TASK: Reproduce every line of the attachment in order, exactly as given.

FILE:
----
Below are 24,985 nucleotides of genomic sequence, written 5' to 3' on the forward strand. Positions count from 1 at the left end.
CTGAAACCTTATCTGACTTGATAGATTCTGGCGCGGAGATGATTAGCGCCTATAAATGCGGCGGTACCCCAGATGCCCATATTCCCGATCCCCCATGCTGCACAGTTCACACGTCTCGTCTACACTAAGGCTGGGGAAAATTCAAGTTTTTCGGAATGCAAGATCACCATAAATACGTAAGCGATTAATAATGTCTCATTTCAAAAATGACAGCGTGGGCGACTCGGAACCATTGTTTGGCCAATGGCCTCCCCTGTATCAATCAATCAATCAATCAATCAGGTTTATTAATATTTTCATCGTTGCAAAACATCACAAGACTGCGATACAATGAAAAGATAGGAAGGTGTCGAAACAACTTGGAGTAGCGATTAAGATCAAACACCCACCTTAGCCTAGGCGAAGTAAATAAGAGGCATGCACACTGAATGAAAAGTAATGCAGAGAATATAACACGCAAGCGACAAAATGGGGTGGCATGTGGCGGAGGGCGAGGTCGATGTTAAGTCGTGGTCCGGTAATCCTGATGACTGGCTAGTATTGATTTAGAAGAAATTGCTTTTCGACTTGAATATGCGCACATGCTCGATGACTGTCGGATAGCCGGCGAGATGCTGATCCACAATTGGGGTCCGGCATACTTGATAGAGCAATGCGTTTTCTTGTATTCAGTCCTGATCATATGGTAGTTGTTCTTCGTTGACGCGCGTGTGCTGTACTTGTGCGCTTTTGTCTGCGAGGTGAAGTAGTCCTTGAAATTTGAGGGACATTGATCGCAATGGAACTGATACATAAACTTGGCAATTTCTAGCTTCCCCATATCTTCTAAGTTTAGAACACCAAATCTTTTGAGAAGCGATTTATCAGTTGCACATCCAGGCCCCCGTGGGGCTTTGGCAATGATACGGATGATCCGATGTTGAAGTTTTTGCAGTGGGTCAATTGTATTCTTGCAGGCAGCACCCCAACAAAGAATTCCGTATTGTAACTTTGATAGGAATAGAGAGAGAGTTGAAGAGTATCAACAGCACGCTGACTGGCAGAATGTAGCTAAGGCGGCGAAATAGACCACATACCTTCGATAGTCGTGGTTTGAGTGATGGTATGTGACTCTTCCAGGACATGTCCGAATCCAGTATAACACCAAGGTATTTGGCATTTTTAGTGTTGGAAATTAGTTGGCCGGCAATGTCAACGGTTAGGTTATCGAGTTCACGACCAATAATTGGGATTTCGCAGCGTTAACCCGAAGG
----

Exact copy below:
Below are 24,985 nucleotides of genomic sequence, written 5' to 3' on the forward strand. Positions count from 1 at the left end.
CTGAAACCTTATCTGACTTGATAGATTCTGGCGCGGAGATGATTAGCGCCTATAAATGCGGCGGTACCCCAGATGCCCATATTCCCGATCCCCCATGCTGCACAGTTCACACGTCTCGTCTACACTAAGGCTGGGGAAAATTCAAGTTTTTCGGAATGCAAGATCACCATAAATACGTAAGCGATTAATAATGTCTCATTTCAAAAATGACAGCGTGGGCGACTCGGAACCATTGTTTGGCCAATGGCCTCCCCTGTATCAATCAATCAATCAATCAATCAGGTTTATTAATATTTTCATCGTTGCAAAACATCACAAGACTGCGATACAATGAAAAGATAGGAAGGTGTCGAAACAACTTGGAGTAGCGATTAAGATCAAACACCCACCTTAGCCTAGGCGAAGTAAATAAGAGGCATGCACACTGAATGAAAAGTAATGCAGAGAATATAACACGCAAGCGACAAAATGGGGTGGCATGTGGCGGAGGGCGAGGTCGATGTTAAGTCGTGGTCCGGTAATCCTGATGACTGGCTAGTATTGATTTAGAAGAAATTGCTTTTCGACTTGAATATGCGCACATGCTCGATGACTGTCGGATAGCCGGCGAGATGCTGATCCACAATTGGGGTCCGGCATACTTGATAGAGCAATGCGTTTTCTTGTATTCAGTCCTGATCATATGGTAGTTGTTCTTCGTTGACGCGCGTGTGCTGTACTTGTGCGCTTTTGTCTGCGAGGTGAAGTAGTCCTTGAAATTTGAGGGACATTGATCGCAATGGAACTGATACATAAACTTGGCAATTTCTAGCTTCCCCATATCTTCTAAGTTTAGAACACCAAATCTTTTGAGAAGCGATTTATCAGTTGCACATCCAGGCCCCCGTGGGGCTTTGGCAATGATACGGATGATCCGATGTTGAAGTTTTTGCAGTGGGTCAATTGTATTCTTGCAGGCAGCACCCCAACAAAGAATTCCGTATTGTAACTTTGATAGGAATAGAGAGAGAGTTGAAGAGTATCAACAGCACGCTGACTGGCAGAATGTAGCTAAGGCGGCGAAATAGACCACATACCTTCGATAGTCGTGGTTTGAGTGATGGTATGTGACTCTTCCAGGACATGTCCGAATCCAGTATAACACCAAGGTATTTGGCATTTTTAGTGTTGGAAATTAGTTGGCCGGCAATGTCAACGGTTAGGTTATCGAGTTCACGACCAATAATTGGGATTTCGCAGCGTTAACCCGAAGG